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Let’s Encrypt is a free, automated, and open certificate authority (CA), run for the public’s benefit. It is a service provided by the Internet Security Research Group (ISRG).

The key principles behind Let’s Encrypt are:

  • Free: Anyone who owns a domain name can use Let’s Encrypt to obtain a trusted certificate at zero cost.
  • Automatic: Software running on a web server can interact with Let’s Encrypt to painlessly obtain a certificate, securely configure it for use, and automatically take care of renewal.
  • Secure: Let’s Encrypt will serve as a platform for advancing TLS security best practices, both on the CA side and by helping site operators properly secure their servers.
  • Transparent: All certificates issued or revoked will be publicly recorded and available for anyone to inspect.
  • Open: The automatic issuance and renewal protocol will be published as an open standard that others can adopt.
  • Cooperative: Much like the underlying Internet protocols themselves, Let’s Encrypt is a joint effort to benefit the community, beyond the control of any one organization.


Install CertAuto

First you need to download the certauto application.

sudo yum install certbot


In case of Centos 6 you need to download it from

Download the file in /srv  or /root  or your home folder

cd /srv
chmod a+x certbot-auto


Now you create the certificate by running this command

sudo /srv/certbot-auto certonly -a webroot --webroot-path=/usr/share/nginx/html -d -d


Add your email address and click OK

then click Agree to accept the terms of service

Copy and save the output


Generate Strong Diffie-Hellman Group

To further increase security, you should also generate a strong Diffie-Hellman group. To generate a 2048-bit group, use this command:

sudo openssl dhparam -out /etc/ssl/certs/dhparam.pem 2048


This may take a few minutes but when it’s done you will have a strong DH group at /etc/ssl/certs/dhparam.pem.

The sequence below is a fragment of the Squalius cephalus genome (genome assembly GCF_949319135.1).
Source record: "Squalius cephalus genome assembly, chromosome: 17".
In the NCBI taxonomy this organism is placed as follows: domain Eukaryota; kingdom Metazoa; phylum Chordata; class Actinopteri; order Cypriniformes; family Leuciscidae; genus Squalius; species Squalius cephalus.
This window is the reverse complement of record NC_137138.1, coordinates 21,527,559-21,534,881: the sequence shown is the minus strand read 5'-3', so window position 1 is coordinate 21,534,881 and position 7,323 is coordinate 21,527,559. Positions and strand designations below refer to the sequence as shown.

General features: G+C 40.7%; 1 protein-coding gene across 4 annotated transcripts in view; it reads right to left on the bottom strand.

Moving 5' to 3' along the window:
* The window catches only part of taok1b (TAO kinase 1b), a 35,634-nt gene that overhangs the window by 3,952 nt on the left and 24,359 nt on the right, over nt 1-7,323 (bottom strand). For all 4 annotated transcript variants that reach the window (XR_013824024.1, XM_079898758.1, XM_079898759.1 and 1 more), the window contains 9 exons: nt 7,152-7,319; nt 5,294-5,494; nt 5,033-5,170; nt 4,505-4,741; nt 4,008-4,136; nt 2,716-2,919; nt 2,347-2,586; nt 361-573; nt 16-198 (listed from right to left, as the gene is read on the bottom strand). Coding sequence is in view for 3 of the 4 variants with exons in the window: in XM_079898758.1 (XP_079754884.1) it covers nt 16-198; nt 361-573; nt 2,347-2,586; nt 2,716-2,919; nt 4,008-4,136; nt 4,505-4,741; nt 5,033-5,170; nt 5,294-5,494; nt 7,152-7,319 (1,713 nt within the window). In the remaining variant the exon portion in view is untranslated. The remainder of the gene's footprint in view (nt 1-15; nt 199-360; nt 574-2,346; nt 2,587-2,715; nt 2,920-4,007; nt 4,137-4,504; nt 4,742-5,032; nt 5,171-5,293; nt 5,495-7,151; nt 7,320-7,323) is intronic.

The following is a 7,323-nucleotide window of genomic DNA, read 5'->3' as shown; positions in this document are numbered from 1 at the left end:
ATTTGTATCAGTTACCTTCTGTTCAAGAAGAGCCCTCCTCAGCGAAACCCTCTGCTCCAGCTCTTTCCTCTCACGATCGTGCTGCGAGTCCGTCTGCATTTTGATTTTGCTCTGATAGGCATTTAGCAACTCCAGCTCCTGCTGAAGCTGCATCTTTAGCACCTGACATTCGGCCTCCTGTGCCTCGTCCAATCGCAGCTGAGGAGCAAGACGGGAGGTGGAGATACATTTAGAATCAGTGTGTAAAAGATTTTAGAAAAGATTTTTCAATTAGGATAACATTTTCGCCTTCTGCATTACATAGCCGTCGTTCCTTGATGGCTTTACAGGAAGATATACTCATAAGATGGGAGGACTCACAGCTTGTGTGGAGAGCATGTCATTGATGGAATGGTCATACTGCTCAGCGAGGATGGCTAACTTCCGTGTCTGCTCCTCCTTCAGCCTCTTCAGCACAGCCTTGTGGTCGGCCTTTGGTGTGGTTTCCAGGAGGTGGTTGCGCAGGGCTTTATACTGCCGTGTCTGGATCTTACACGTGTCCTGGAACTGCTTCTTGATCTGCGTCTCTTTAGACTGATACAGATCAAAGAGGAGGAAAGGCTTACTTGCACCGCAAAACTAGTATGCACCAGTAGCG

Configure TLS/SSL on Web Server

server {
    listen 80;
    return 301 https://$host$request_uri;
server {
        listen 443 ssl;


        ssl_certificate /etc/letsencrypt/live/;
        ssl_certificate_key /etc/letsencrypt/live/;

        ssl_protocols TLSv1 TLSv1.1 TLSv1.2;
        ssl_prefer_server_ciphers on;
        ssl_dhparam /etc/ssl/certs/dhparam.pem;
        ssl_session_timeout 1d;
        ssl_session_cache shared:SSL:50m;
        ssl_stapling on;
        ssl_stapling_verify on;
        add_header Strict-Transport-Security max-age=15768000;

        location ~ /.well-known {
                allow all;

        # The rest of your server block
        root /usr/share/nginx/html;
        index index.html index.htm;

        location / {
                # First attempt to serve request as file, then
                # as directory, then fall back to displaying a 404.
                try_files $uri $uri/ =404;
                # Uncomment to enable naxsi on this location
                # include /etc/nginx/naxsi.rules


Set Up Auto Renewal

Create a cronjob to renew the certificate automatically. The following command opens the crontab with nano.

sudo env EDITOR=nano crontab -e


paste the following configuration to run the cron everyweek. It runs the certbot-auto renew and saves the out put in a log file. 5 mins later it reloads the nginx config to use the new certificate.

0 0 * * 1 /srv/certbot-auto renew >> /srv/www/sslcert-renew.log
5 0 * * 1 /etc/init.d/nginx reload nginx >> /srv/www/sslcert-renew.log


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